Norway – a global leader in sustainable aquaculture.

by | Jun 1, 2023 | Ukategorisert

Norway is the world’s second largest exporter of seafood, providing 37 million daily meals of seafood to 150 countries across the globe. Responsible management of our precious resources is at the very core of the Norwegian seafood industry.

According to the Norwegian Seafood Council, the country manages its fisheries in a holistic, eco-friendly and sustainable manner. This approach is demonstrated in 6 specific aspects: 

Protecting by law

In the 1980s, Norway experienced a serious fisheries crisis. Two of our most important fish stocks were close to depletion, the North East Arctic Cod, known to many as skrei, and Norwegian herring. The urgent need for stricter controls brought about a new law protecting our precious fish stocks. Today, this law is known as the Marine Resources act and has been updated to secure sustainable and economically sound management of Norwegian fish stocks now and for the future.

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Cod fisherman off the coast of Norway. Photo: Norwegian Seafood Council.

Research and statistics: Finding and counting fish 

You cannot set accurate fishing quotas without first having a thorough understanding of the health of the seas. Norway spends a significant amount of time, money, and expertise on gathering the data that is needed to accurately set quotas for how much we – and other coastal states – can responsibly harvest from the various fish stocks each year. Scientific stock assessments and data collection is carried out by The National Institute of Marine Research. The data from these assessments is important for The International Council for The Exploration of the Seas (ICES) which, prior to each fishing season, provides independent catch advice to the coastal states. 

Protection: Not everything is up for grabs

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Fishermen also have to follow the same regulations as commercial fishing vessels. Photo: Arctic Seafood Norway AS.

Thorough stock assessments enable us to protect younger fish classes from being caught, allowing new generations of fish to grow large enough before being subject to catching. This approach makes sense both ecologically and economically as the cost of “counting” is offset by future economic benefits. The Norwegian Directorate of Fisheries carries out trial fishing to identify what areas should be considered closed for a period of time to allow fish to spawn, grow and thrive. Closing of fisheries can also be a result of efforts to protect other vulnerable parts of the ecosystem, such as important corals. A ban of certain fishing equipment or methods may then become relevant.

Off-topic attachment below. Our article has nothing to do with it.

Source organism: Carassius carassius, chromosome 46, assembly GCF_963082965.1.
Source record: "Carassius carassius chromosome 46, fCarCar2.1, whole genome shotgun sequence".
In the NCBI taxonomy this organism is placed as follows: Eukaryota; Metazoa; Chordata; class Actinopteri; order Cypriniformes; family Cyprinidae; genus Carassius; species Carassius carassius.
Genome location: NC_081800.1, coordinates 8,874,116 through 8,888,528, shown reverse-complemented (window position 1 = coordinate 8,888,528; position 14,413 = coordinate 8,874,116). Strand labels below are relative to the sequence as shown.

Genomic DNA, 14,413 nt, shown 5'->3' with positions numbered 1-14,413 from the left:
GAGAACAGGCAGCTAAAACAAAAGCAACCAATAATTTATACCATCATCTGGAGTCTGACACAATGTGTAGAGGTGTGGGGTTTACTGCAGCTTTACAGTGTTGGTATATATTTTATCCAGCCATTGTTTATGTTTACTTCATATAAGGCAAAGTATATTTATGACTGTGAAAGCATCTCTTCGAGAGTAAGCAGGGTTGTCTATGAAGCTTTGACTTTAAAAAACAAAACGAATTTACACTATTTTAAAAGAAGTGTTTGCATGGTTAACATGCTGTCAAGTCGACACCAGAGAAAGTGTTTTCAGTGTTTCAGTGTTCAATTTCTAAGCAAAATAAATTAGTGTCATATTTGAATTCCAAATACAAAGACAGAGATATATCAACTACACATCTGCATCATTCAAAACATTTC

Selective equipment: Sticking to your targeted catch

By-catch will always be a problem in fishing, Norway has been taking steps for more than three decades to reduce the number of fish caught outside of quotas. They have rules guiding sorting grid size, mesh net size and the size of hooks used – all of which are designed to maximise targeted catch while making sure larger or smaller fish are spared and to protect the fragile ecosystems along our coast.

No throwing back: A ban on discards

Despite new and improved equipment, by-catch is inevitable. But in Norway, discards are banned. As well as being a highly wasteful practice, discarding by-catch makes it much harder to assess the health of the seas and the underlying condition of the stocks. 

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Regulation must be enforced, and Norway takes a multi-body approach to ensuring fishing policies are followed. The Norwegian Coast Guard spends around 70 percent of its resources making sure fishing activities are carried out at the right time, in the right areas and with the right equipment.

Norway has been the flag bearer on sustainability for decades, inspiring others to put laws in place to protect fish stocks and exporting our fisheries management expertise to underdeveloped fishing nations looking to build – and maintain – thriving and sustainable stocks.